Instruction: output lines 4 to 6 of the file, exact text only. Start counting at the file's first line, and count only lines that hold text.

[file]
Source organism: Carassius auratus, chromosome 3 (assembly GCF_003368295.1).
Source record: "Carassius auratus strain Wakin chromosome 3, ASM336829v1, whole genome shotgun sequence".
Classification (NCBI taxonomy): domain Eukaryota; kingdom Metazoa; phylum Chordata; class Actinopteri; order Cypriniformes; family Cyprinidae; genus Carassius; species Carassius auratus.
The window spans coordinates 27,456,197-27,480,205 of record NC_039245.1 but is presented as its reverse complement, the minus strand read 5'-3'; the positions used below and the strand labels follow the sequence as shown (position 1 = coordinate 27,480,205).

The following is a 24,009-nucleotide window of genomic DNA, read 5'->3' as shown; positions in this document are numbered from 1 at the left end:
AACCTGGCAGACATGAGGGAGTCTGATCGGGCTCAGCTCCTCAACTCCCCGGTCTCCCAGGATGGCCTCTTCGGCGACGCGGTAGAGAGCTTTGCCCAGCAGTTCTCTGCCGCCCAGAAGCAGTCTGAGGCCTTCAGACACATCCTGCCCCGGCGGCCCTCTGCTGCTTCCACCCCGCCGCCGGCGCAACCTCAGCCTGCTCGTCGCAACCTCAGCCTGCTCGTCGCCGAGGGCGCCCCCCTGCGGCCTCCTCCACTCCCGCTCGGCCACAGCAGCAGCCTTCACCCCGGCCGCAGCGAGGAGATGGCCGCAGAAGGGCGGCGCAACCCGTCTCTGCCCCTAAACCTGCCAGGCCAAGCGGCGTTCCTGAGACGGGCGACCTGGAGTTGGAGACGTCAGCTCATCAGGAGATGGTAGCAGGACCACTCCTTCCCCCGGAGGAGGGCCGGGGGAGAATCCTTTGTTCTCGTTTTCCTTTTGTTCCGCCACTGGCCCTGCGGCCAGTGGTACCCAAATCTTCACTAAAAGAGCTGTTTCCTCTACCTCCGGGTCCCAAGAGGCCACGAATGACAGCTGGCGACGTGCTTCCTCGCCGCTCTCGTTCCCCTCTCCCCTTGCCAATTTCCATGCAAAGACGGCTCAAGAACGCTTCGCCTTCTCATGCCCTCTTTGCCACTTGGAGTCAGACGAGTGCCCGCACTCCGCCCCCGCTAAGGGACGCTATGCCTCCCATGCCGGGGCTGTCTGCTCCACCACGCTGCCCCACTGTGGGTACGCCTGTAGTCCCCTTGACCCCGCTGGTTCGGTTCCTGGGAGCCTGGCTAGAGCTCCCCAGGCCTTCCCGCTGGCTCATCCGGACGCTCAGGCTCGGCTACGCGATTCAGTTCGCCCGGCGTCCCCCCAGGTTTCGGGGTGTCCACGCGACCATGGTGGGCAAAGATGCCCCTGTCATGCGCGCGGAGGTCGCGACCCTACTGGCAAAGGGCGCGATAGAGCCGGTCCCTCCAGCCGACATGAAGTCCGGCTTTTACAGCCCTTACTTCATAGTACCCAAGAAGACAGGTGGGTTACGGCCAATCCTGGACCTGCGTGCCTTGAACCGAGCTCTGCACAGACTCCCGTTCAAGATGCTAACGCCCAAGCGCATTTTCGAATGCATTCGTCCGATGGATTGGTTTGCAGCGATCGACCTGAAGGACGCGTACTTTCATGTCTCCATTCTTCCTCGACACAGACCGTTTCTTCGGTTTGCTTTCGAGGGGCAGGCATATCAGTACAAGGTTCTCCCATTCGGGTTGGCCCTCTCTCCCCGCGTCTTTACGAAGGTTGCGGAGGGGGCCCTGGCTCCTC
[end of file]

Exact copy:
The window spans coordinates 27,456,197-27,480,205 of record NC_039245.1 but is presented as its reverse complement, the minus strand read 5'-3'; the positions used below and the strand labels follow the sequence as shown (position 1 = coordinate 27,480,205).

The following is a 24,009-nucleotide window of genomic DNA, read 5'->3' as shown; positions in this document are numbered from 1 at the left end:
AACCTGGCAGACATGAGGGAGTCTGATCGGGCTCAGCTCCTCAACTCCCCGGTCTCCCAGGATGGCCTCTTCGGCGACGCGGTAGAGAGCTTTGCCCAGCAGTTCTCTGCCGCCCAGAAGCAGTCTGAGGCCTTCAGACACATCCTGCCCCGGCGGCCCTCTGCTGCTTCCACCCCGCCGCCGGCGCAACCTCAGCCTGCTCGTCGCAACCTCAGCCTGCTCGTCGCCGAGGGCGCCCCCCTGCGGCCTCCTCCACTCCCGCTCGGCCACAGCAGCAGCCTTCACCCCGGCCGCAGCGAGGAGATGGCCGCAGAAGGGCGGCGCAACCCGTCTCTGCCCCTAAACCTGCCAGGCCAAGCGGCGTTCCTGAGACGGGCGACCTGGAGTTGGAGACGTCAGCTCATCAGGAGATGGTAGCAGGACCACTCCTTCCCCCGGAGGAGGGCCGGGGGAGAATCCTTTGTTCTCGTTTTCCTTTTGTTCCGCCACTGGCCCTGCGGCCAGTGGTACCCAAATCTTCACTAAAAGAGCTGTTTCCTCTACCTCCGGGTCCCAAGAGGCCACGAATGACAGCTGGCGACGTGCTTCCTCGCCGCTCTCGTTCCCCTCTCCCCTTGCCAATTTCCATGCAAAGACGGCTCAAGAACGCTTCGCCTTCTCATGCCCTCTTTGCCACTTGGAGTCAGACGAGTGCCCGCACTCCGCCCCCGCTAAGGGACGCTATGCCTCCCATGCCGGGGCTGTCTGCTCCACCACGCTGCCCCACTGTGGGTACGCCTGTAGTCCCCTTGACCCCGCTGGTTCGGTTCCTGGGAGCCTGGCTAGAGCTCCCCAGGCCTTCCCGCTGGCTCATCCGGACGCTCAGGCTCGGCTACGCGATTCAGTTCGCCCGGCGTCCCCCCAGGTTTCGGGGTGTCCACGCGACCATGGTGGGCAAAGATGCCCCTGTCATGCGCGCGGAGGTCGCGACCCTACTGGCAAAGGGCGCGATAGAGCCGGTCCCTCCAGCCGACATGAAGTCCGGCTTTTACAGCCCTTACTTCATAGTACCCAAGAAGACAGGTGGGTTACGGCCAATCCTGGACCTGCGTGCCTTGAACCGAGCTCTGCACAGACTCCCGTTCAAGATGCTAACGCCCAAGCGCATTTTCGAATGCATTCGTCCGATGGATTGGTTTGCAGCGATCGACCTGAAGGACGCGTACTTTCATGTCTCCATTCTTCCTCGACACAGACCGTTTCTTCGGTTTGCTTTCGAGGGGCAGGCATATCAGTACAAGGTTCTCCCATTCGGGTTGGCCCTCTCTCCCCGCGTCTTTACGAAGGTTGCGGAGGGGGCCCTGGCTCCTC